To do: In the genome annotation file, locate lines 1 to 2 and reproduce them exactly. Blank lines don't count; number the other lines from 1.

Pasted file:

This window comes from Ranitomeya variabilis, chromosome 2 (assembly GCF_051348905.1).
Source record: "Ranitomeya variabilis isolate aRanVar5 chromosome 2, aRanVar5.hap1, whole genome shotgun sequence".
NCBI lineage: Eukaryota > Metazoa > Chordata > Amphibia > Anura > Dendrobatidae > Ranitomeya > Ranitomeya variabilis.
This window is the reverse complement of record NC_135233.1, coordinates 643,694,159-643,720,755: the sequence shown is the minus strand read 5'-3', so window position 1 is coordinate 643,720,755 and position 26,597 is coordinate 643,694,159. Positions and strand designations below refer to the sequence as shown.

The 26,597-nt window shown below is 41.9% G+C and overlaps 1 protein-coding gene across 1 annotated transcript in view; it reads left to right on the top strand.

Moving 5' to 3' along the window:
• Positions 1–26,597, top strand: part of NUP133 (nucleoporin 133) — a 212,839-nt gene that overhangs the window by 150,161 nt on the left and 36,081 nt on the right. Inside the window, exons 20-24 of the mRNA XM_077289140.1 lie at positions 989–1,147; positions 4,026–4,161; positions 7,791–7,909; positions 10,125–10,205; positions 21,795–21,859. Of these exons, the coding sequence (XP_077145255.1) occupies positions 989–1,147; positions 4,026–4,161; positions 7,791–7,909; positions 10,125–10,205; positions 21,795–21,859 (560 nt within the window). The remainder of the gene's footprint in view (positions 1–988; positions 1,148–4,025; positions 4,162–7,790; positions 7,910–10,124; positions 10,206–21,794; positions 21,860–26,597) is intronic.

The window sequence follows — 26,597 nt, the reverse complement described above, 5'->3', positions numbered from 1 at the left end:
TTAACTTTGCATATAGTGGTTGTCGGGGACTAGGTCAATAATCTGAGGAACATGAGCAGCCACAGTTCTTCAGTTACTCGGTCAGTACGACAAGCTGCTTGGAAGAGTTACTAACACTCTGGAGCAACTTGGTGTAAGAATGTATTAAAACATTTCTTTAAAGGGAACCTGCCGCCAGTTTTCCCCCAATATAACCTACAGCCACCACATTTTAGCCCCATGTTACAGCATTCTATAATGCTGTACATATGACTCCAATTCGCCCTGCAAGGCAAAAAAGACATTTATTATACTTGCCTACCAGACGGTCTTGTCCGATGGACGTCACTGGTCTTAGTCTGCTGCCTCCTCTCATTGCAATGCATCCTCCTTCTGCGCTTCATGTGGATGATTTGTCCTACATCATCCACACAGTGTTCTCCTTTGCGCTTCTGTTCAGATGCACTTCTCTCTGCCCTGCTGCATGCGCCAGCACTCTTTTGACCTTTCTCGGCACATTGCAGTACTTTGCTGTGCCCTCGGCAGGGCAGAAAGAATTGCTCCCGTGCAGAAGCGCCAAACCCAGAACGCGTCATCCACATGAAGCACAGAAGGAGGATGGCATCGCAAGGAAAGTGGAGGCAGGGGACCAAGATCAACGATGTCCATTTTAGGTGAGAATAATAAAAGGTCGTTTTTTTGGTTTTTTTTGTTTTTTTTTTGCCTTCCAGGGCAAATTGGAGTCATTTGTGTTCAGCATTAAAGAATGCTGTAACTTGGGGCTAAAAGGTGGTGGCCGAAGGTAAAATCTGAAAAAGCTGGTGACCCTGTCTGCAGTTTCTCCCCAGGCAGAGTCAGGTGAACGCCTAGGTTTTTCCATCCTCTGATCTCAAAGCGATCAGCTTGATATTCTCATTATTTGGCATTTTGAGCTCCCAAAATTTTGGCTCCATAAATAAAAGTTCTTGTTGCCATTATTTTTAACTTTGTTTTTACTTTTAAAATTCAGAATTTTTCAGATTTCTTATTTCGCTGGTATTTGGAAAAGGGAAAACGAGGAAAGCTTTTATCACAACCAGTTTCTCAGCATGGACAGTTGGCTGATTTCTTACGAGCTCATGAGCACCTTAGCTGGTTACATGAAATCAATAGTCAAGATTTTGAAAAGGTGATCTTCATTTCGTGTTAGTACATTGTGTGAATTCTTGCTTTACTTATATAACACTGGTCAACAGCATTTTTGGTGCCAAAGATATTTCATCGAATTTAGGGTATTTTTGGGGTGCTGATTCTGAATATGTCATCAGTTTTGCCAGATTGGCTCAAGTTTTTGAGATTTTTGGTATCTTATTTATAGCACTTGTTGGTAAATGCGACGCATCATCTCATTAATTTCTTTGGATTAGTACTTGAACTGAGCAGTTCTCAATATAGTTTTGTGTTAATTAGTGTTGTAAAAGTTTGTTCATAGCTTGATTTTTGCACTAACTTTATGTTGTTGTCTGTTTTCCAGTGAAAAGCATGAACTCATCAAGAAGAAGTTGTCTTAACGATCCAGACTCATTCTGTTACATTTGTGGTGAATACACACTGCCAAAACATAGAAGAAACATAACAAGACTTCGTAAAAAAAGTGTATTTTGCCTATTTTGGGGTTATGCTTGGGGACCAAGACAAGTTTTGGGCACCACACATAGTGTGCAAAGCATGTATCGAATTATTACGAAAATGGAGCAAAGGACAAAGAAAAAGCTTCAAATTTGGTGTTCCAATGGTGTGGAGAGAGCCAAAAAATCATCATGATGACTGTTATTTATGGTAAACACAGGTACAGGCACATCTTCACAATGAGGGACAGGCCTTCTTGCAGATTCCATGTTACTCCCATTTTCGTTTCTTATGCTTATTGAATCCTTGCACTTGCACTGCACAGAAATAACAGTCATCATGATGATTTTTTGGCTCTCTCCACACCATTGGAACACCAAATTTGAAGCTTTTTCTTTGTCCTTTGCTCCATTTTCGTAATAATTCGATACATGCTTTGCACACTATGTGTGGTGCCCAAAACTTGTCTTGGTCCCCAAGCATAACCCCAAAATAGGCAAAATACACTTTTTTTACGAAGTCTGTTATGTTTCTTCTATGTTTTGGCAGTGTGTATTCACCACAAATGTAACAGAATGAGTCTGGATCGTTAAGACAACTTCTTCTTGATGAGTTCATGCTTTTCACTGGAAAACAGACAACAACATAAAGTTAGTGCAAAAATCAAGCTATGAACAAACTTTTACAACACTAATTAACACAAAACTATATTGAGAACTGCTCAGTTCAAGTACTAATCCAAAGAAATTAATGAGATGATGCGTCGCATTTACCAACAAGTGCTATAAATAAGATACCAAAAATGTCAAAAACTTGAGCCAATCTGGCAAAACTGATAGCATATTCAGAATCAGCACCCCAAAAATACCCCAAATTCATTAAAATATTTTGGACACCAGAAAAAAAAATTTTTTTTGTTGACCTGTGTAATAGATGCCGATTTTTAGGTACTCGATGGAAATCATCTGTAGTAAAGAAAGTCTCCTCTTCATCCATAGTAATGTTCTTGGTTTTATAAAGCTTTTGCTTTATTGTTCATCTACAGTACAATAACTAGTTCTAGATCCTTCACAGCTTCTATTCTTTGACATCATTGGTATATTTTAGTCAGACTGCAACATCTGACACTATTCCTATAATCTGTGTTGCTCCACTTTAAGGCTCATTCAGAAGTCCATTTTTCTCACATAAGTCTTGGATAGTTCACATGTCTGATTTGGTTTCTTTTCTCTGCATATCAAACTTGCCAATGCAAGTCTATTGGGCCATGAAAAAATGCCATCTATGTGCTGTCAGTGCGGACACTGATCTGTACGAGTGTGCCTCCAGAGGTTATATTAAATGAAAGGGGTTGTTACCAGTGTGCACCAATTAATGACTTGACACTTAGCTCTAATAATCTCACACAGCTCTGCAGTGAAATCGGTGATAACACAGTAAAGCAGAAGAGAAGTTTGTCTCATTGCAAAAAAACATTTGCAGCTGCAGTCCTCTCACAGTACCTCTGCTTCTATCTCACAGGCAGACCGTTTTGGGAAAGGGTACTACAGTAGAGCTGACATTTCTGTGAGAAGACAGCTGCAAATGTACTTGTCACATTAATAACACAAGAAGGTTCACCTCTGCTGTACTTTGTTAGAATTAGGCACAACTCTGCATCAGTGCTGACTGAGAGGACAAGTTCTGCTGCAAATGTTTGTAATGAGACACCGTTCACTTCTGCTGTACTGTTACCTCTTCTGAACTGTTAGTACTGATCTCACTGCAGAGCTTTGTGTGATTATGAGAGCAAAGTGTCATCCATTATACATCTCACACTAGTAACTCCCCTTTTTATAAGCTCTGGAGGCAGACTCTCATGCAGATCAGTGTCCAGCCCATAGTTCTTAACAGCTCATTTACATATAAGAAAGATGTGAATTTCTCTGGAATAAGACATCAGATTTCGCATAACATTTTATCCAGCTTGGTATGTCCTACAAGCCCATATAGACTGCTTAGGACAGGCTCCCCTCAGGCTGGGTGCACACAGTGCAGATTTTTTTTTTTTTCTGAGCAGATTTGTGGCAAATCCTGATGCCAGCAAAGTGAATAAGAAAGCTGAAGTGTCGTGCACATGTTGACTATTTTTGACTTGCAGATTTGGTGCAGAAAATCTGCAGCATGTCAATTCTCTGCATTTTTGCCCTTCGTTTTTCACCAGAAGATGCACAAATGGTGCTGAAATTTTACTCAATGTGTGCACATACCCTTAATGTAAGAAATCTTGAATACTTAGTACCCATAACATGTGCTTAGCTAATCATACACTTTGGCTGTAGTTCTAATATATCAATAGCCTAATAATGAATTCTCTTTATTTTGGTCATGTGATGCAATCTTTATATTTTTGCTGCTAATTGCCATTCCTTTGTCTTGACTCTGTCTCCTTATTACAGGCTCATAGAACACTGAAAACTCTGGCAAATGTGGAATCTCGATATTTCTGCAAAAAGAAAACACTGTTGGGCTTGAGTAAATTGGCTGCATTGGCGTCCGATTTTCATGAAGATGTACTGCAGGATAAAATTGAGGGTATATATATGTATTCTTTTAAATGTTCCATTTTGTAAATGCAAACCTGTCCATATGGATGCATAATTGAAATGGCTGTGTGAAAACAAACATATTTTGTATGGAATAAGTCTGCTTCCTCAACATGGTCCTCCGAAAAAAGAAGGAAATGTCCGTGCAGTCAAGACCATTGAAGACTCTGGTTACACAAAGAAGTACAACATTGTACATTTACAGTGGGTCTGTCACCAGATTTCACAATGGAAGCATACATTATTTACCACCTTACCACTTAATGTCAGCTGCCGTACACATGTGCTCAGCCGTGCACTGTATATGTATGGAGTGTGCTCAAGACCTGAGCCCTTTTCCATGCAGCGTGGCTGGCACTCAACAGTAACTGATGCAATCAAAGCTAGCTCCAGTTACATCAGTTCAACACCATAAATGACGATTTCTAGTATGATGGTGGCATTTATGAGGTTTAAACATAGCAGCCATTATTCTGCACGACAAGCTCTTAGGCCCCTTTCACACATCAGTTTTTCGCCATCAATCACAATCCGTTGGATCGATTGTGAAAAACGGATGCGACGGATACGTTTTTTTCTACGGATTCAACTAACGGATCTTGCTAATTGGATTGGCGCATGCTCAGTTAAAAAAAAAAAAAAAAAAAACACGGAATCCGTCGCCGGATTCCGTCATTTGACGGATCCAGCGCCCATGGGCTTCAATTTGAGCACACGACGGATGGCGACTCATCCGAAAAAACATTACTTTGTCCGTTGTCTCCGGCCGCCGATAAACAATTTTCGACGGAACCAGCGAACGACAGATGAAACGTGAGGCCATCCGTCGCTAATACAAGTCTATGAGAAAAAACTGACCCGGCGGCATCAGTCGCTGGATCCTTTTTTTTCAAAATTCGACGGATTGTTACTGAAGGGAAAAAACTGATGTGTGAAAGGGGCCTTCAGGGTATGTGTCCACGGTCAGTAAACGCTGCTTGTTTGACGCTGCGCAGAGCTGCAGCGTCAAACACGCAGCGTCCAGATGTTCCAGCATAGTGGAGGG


This window comes from Ranitomeya variabilis, chromosome 2 (assembly GCF_051348905.1).
Source record: "Ranitomeya variabilis isolate aRanVar5 chromosome 2, aRanVar5.hap1, whole genome shotgun sequence".